SPRINGFIELD, Massachusetts — Manu Ginobili has called many places home, including Argentina, Italy and San Antonio. Springfield, Massachusetts, is now joining that list as Ginobili was inducted into the Naismith Memorial Basketball Hall of Fame. 

“Highly unlikely outcome for a kid born from where I was born, but super grateful of every single person and team along the way,” Ginobili said. 

Aside from his favorite players — Michael Jordan and Tim Hardaway — Ginobili knew little about basketball in the United States. He never knew there was a Basketball Hall of Fame. All he knew was the game that he loved, the game he grew up watching his family play. 

“My city was a basketball city. They loved soccer too, but it’s a basketball city, but everyone talked about basketball,” Ginobili said. “We had in a city when I was born...250,000...we had 22, 20 teams, every age and we competed every single weekend.” 

Ginobili was the first player from Argentina to get drafted to the NBA and had immediate success. His accolades include four NBA championships, a Sixth Man of the Year Award and an Olympic gold medal. 

“My biggest accomplishments individually are not MVPs or things like that. I’m here because I played with incredible teams, I know that I value that,” Ginobili said. 

Ginobili was selfless about his success. He credits his teammates like the greatest power-forward and Spur ever, Tim Duncan.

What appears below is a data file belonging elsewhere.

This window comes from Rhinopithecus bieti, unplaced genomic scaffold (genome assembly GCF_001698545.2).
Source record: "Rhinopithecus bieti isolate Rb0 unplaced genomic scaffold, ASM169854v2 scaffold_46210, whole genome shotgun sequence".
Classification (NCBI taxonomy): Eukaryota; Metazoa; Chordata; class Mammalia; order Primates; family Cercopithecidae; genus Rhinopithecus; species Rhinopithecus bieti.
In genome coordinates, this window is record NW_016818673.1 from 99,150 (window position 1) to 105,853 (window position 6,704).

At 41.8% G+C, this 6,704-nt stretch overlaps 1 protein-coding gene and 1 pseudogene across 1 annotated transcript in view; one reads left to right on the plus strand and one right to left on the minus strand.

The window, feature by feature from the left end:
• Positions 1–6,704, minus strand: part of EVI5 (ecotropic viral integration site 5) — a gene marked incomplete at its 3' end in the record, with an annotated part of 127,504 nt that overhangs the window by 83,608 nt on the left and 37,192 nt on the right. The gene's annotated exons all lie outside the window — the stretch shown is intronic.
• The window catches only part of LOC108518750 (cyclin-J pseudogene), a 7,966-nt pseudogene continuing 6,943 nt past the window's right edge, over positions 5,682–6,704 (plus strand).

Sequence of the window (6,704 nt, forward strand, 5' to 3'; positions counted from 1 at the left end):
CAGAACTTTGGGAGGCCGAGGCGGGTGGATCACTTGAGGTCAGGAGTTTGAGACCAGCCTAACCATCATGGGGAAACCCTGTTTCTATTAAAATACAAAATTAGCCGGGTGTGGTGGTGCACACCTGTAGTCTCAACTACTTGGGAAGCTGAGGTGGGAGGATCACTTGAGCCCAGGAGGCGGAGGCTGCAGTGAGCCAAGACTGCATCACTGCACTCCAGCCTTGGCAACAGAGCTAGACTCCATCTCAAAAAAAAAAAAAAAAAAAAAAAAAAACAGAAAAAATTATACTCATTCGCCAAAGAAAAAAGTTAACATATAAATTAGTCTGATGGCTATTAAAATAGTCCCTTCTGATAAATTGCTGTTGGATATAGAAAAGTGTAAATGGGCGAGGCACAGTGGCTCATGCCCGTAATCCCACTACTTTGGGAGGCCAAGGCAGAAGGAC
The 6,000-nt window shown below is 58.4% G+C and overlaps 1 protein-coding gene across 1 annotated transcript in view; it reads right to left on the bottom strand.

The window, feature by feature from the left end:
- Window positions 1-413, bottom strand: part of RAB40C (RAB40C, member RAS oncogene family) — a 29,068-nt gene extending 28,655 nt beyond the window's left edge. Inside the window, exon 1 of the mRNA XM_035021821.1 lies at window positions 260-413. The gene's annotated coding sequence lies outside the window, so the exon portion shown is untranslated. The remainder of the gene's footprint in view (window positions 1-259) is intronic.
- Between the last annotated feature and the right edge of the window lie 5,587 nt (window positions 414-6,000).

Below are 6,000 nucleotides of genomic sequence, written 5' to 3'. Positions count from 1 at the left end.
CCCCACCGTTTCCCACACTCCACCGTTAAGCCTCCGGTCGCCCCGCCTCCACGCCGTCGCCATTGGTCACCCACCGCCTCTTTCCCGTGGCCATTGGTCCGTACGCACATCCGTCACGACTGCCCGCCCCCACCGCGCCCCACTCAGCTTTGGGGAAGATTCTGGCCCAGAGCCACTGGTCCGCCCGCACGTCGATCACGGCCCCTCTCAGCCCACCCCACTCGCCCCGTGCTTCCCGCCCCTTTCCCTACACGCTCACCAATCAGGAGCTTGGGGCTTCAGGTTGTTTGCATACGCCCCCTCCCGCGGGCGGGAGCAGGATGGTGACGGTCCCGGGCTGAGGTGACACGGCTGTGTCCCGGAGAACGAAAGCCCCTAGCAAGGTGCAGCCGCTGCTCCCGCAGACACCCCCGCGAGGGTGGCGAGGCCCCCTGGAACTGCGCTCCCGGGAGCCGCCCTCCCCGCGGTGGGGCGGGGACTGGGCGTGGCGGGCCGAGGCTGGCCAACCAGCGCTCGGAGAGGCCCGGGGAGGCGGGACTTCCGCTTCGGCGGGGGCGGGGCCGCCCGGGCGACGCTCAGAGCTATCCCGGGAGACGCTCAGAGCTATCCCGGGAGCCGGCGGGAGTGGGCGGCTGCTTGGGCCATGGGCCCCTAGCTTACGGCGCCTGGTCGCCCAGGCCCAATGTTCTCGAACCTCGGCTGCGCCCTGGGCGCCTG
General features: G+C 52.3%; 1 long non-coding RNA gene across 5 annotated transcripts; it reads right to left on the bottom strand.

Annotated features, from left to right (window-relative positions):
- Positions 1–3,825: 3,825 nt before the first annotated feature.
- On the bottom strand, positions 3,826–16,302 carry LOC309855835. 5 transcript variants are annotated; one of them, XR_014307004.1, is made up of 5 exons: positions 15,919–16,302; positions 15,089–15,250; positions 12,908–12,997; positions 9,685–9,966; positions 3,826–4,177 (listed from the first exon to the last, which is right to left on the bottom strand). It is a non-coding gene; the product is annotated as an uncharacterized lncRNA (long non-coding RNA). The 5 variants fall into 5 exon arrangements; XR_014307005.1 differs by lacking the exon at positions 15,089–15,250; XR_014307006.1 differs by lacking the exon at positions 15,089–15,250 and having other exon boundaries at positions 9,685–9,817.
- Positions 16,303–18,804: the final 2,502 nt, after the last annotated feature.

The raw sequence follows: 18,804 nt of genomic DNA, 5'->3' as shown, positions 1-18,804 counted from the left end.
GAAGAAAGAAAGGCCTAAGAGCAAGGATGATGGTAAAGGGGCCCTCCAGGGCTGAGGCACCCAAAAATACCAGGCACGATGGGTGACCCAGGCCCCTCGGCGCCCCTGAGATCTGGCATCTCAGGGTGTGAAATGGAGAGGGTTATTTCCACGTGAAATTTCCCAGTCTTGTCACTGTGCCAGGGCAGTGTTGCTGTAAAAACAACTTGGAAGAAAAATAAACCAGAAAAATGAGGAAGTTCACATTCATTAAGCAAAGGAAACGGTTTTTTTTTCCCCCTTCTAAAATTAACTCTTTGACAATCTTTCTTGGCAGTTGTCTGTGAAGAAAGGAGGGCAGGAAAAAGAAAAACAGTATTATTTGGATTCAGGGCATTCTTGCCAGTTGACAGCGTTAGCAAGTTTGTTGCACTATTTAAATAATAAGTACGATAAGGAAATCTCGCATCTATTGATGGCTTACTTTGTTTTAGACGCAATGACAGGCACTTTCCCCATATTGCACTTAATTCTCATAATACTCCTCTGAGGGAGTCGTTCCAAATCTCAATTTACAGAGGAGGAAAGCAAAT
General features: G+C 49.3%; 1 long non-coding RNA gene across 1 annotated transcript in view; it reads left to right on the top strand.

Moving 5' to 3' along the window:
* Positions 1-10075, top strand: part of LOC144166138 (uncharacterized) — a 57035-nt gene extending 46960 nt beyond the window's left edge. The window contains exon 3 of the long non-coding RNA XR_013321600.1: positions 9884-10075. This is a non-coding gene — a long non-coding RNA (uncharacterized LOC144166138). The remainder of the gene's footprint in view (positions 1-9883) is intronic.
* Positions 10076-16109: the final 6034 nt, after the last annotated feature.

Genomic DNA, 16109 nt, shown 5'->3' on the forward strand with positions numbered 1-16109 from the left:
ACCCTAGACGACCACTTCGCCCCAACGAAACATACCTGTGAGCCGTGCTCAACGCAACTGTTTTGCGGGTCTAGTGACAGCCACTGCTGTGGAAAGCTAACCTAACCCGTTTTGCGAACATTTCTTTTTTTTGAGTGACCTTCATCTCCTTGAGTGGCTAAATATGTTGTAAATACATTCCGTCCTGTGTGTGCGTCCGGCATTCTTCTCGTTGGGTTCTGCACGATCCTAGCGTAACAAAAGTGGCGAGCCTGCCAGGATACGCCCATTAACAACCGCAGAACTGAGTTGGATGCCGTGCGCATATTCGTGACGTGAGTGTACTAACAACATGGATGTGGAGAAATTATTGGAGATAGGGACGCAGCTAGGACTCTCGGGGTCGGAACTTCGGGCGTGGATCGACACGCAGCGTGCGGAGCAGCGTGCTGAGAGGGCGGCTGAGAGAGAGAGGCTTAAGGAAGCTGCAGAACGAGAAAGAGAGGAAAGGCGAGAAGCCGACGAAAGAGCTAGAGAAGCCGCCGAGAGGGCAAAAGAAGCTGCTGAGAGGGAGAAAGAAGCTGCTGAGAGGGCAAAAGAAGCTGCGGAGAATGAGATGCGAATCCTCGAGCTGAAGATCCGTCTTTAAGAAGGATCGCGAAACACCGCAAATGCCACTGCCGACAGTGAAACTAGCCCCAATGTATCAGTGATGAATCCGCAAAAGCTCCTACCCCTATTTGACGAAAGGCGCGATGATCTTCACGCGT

It’s a characteristic that Chris Mullin, a two-time Hall of Fame basketball player, liked about Ginobili.

“The ultimate champion, ultimate competitor and just great team player, great teammate. He’s had such a huge impact on the globalization of the game,” Mullin said. 

Ginobili’s dominate play in the NBA and in the Olympics helped open the floodgates for international basketball players to be taken more seriously. Spectrum News 1 asked Jerry Colangelo — who is the chair of the Naismith Memorial Basketball Hall of Fame board of governors and was the former managing director of team USA Basketball — about Ginobili’s dominance globally. 

“Argentina was one of our concerns, and you can begin and end with Ginobili. Just the fact that he was on the court made them a threat,” Colangelo said. 

Ginobili did things like make the extra pass, dive for the loose ball and take the charge. That’s one of the many reasons two-time Hall of Famer Charles Barkley loves Ginobili. 

“He didn’t get to the NBA until he was like 25, which is really a late bloomer. And to have the success after that age and to keep it to 40 is incredible,” Barkley said. “He’s been one of my favorite basketball players of all time and I got a lot of love and admiration for him.”

Even though he’s received high praise from hall of fame coaches and basketball players, it still didn’t sink in that he is a Hall of Famer. 

“The dream of playing in the NBA wasn’t realistic growing up, but I did invest a lot of time with a ball, shooting, dribbling and just breathing basketball,” Colangelo said.